wheat, corn, canola.
More needs to change.
Much more.
Maybe these harvest winds
bring a new kind
of hope.
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Evidence of a Windy Day

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A friend
about 80 miles south
announced a week or so ago
that the hummingbirds had arrived.
So, the day the thermometer
registered 77 degrees here,I filled the hummingbird feeders
and hung them on the front porch.
I sat all evening on the porch
in the warm April air,
luxuriating.
A medium-sized black butterfly
with white-edged wings
flittered lightly.
Then yesterday,
the hummingbird feeders
were coated in ice,
as were the trees,
other plants,
fence wire.
The land was laced
in frozen rain drops.

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Rain fell most of the day
(thank goodness)
and the wind blew
and it was cold,
so more ice formed.
But by evening
the rain had stopped,
the wind calmed,
the air warmed just a bit
and ice chips
popped off the limbs,
peppered the ground.
The low clouds
raised almost enough
for the sun to shine
before disappearing
behind the planet.

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This is April.
Our last frost date,
historically,
is next Monday.
Today,
the air is cold,
the sun shines.

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I wonder how the hummingbirds
fared on icy trees—
and when they’ll be
arriving
here.
Their food
awaits.

I think the world is changing.
I see it this week—
this week of unexpected
challenges.
When wet snow and wind
took down power lines,
Kay Rural Electric Cooperative
responded generously—
with detailed information,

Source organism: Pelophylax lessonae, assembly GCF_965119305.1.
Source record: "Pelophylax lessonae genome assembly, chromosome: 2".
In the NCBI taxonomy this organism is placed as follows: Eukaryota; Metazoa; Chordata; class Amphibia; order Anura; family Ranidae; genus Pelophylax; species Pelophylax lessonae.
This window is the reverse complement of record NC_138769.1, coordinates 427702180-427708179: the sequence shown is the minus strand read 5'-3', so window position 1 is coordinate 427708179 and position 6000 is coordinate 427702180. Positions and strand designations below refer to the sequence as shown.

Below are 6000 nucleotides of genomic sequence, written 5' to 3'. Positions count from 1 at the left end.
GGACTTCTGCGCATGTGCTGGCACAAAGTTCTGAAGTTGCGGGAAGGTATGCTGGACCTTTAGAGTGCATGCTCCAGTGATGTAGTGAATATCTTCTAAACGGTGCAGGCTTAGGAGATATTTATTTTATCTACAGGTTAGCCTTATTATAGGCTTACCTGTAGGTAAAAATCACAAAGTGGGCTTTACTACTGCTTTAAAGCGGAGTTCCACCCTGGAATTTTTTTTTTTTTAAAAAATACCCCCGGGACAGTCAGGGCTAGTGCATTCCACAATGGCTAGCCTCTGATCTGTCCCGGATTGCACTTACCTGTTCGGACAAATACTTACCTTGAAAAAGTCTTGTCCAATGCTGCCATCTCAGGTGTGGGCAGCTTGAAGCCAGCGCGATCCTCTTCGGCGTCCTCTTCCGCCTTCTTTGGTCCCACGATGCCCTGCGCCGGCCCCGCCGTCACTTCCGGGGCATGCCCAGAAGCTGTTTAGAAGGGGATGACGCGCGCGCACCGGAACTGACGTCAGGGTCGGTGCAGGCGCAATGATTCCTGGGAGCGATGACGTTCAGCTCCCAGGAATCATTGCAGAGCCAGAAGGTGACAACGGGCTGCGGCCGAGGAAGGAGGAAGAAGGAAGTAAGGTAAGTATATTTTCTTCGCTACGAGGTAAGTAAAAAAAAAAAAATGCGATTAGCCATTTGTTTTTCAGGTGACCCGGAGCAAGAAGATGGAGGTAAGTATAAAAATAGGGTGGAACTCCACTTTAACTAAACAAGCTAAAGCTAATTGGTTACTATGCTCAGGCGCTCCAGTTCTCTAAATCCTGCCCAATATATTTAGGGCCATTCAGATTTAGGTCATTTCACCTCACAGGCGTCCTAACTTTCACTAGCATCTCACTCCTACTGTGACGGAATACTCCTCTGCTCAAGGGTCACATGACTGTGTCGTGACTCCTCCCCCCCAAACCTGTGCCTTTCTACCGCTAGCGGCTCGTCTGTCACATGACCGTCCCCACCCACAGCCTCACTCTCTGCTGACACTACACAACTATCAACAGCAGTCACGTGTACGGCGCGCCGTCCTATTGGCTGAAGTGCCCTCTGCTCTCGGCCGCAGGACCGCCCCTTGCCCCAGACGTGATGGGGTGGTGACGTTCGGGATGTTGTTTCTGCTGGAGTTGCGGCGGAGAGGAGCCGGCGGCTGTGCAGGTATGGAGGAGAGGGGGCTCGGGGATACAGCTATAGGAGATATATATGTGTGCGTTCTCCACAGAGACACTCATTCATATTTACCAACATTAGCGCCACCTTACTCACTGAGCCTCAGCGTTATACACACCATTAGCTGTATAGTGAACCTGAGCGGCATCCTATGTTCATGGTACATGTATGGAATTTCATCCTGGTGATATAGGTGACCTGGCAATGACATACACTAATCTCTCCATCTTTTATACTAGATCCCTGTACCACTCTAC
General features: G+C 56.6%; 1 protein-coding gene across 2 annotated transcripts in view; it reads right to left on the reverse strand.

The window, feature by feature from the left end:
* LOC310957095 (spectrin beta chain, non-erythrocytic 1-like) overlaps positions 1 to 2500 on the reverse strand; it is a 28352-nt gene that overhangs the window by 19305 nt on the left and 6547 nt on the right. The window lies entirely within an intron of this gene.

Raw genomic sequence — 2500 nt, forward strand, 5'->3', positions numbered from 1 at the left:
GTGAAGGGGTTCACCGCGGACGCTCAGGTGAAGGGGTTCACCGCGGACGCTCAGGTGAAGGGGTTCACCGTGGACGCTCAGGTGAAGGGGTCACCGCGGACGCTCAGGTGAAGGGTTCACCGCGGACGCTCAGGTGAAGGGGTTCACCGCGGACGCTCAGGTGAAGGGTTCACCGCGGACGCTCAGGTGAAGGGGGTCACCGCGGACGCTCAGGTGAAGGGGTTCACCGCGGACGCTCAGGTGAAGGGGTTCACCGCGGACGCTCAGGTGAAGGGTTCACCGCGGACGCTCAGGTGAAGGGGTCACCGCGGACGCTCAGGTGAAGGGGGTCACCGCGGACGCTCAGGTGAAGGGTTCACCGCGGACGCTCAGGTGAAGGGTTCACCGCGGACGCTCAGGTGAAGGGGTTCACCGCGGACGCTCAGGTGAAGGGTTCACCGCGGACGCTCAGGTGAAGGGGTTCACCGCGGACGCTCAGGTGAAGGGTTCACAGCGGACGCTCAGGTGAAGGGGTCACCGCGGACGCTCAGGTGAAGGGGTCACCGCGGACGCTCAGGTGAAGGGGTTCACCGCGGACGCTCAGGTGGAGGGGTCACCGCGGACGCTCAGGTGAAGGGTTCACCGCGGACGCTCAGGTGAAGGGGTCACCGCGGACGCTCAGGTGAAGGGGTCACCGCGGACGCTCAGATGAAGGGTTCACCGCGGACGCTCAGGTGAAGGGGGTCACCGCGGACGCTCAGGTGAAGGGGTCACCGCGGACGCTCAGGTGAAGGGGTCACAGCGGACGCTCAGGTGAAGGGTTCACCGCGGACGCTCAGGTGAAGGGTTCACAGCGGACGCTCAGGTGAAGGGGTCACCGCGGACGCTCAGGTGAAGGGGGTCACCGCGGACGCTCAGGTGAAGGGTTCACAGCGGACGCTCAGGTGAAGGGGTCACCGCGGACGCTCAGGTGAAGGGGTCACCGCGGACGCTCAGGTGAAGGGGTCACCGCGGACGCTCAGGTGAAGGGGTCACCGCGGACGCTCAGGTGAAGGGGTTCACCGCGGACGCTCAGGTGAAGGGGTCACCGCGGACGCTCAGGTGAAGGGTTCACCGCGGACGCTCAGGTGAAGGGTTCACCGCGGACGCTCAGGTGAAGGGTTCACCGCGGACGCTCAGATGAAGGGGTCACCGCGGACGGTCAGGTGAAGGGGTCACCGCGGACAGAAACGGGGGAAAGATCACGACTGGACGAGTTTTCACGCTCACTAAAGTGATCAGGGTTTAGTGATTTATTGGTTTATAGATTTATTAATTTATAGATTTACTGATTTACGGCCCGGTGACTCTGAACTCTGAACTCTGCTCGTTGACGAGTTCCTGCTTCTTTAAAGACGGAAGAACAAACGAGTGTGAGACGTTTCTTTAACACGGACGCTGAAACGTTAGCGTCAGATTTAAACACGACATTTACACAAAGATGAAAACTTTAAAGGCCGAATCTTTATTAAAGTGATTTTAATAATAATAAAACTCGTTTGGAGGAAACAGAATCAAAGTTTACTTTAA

on the telephone,
and website updates
several times a day
about their progress
restoring service.
There was unexpected
kindness.

Making the transition
into Medicare
(I know; I don’t seem 65!)
four people
walked me through
the maze of information
toward decisions,
with patience, understanding
and unexpected kindness.

During a visit with loved ones,
we witnessed hospital staff
extend compassionate care,
kindness
beyond imagining.

Headlines not withstanding,
there is quiet evidence
that we are moving
towards life-sustaining community.
Witness too,
this,
from Mary Oliver,
in Thirst:

In the Storm

Some black ducks
were shrugged up
on the shore.
It was snowing

hard, from the east,
and the sea
was in disorder.
Then some sanderlings,

five inches long
with beaks like wire,
flew in,
snowflakes on their backs,

and settled
in a row
behind the ducks—
whose backs were also

covered with snow—
so close
they were all but touching,
they were all but under

the roof of the ducks’ tails,
so the wind, pretty much,
blew over them.
They stayed that way, motionless

for maybe an hour,
then the sanderlings,
each a handful of feathers,
shifted, and were blown away

out over the water
which was still raging.
But, somehow,
they came back

and again the ducks,
like a feathered hedge,
let them
crouch there, and live.

If someone you didn’t know
told you this,
as I am telling you this,
would you believe it?

 Belief isn’t always easy.
But this much I have learned—
if not enough else—
to live with my eyes open.

I know what everyone wants
is a miracle.
This wasn’t a miracle.
Unless, of course, kindness—

as now and again
some rare person has suggested—
is a miracle.
As surely it is.